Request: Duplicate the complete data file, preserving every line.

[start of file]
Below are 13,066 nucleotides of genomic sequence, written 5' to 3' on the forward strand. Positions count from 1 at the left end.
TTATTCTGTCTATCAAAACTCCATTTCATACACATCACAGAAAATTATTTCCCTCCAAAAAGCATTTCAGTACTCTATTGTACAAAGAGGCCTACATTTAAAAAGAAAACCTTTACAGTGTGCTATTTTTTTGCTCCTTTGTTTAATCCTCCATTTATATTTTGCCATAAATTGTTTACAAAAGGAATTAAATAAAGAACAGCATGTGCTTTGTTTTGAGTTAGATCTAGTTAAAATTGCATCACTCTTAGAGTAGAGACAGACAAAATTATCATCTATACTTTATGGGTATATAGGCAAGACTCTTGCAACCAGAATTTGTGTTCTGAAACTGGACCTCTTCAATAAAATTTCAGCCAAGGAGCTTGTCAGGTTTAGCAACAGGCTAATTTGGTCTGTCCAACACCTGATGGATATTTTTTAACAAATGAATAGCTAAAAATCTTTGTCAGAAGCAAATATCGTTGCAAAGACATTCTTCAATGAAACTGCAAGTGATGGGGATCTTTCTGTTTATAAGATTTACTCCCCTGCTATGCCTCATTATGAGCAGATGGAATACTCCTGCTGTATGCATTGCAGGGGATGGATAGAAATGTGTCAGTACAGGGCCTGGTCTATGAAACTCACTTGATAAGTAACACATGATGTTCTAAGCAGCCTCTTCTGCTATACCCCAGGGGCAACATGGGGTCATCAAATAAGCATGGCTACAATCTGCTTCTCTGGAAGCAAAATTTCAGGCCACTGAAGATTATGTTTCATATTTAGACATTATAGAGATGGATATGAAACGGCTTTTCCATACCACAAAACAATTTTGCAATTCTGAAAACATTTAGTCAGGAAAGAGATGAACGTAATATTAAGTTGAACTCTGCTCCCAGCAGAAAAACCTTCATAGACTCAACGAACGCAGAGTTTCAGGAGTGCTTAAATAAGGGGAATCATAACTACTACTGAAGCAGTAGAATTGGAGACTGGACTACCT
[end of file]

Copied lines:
Below are 13,066 nucleotides of genomic sequence, written 5' to 3' on the forward strand. Positions count from 1 at the left end.
TTATTCTGTCTATCAAAACTCCATTTCATACACATCACAGAAAATTATTTCCCTCCAAAAAGCATTTCAGTACTCTATTGTACAAAGAGGCCTACATTTAAAAAGAAAACCTTTACAGTGTGCTATTTTTTTGCTCCTTTGTTTAATCCTCCATTTATATTTTGCCATAAATTGTTTACAAAAGGAATTAAATAAAGAACAGCATGTGCTTTGTTTTGAGTTAGATCTAGTTAAAATTGCATCACTCTTAGAGTAGAGACAGACAAAATTATCATCTATACTTTATGGGTATATAGGCAAGACTCTTGCAACCAGAATTTGTGTTCTGAAACTGGACCTCTTCAATAAAATTTCAGCCAAGGAGCTTGTCAGGTTTAGCAACAGGCTAATTTGGTCTGTCCAACACCTGATGGATATTTTTTAACAAATGAATAGCTAAAAATCTTTGTCAGAAGCAAATATCGTTGCAAAGACATTCTTCAATGAAACTGCAAGTGATGGGGATCTTTCTGTTTATAAGATTTACTCCCCTGCTATGCCTCATTATGAGCAGATGGAATACTCCTGCTGTATGCATTGCAGGGGATGGATAGAAATGTGTCAGTACAGGGCCTGGTCTATGAAACTCACTTGATAAGTAACACATGATGTTCTAAGCAGCCTCTTCTGCTATACCCCAGGGGCAACATGGGGTCATCAAATAAGCATGGCTACAATCTGCTTCTCTGGAAGCAAAATTTCAGGCCACTGAAGATTATGTTTCATATTTAGACATTATAGAGATGGATATGAAACGGCTTTTCCATACCACAAAACAATTTTGCAATTCTGAAAACATTTAGTCAGGAAAGAGATGAACGTAATATTAAGTTGAACTCTGCTCCCAGCAGAAAAACCTTCATAGACTCAACGAACGCAGAGTTTCAGGAGTGCTTAAATAAGGGGAATCATAACTACTACTGAAGCAGTAGAATTGGAGACTGGACTACCT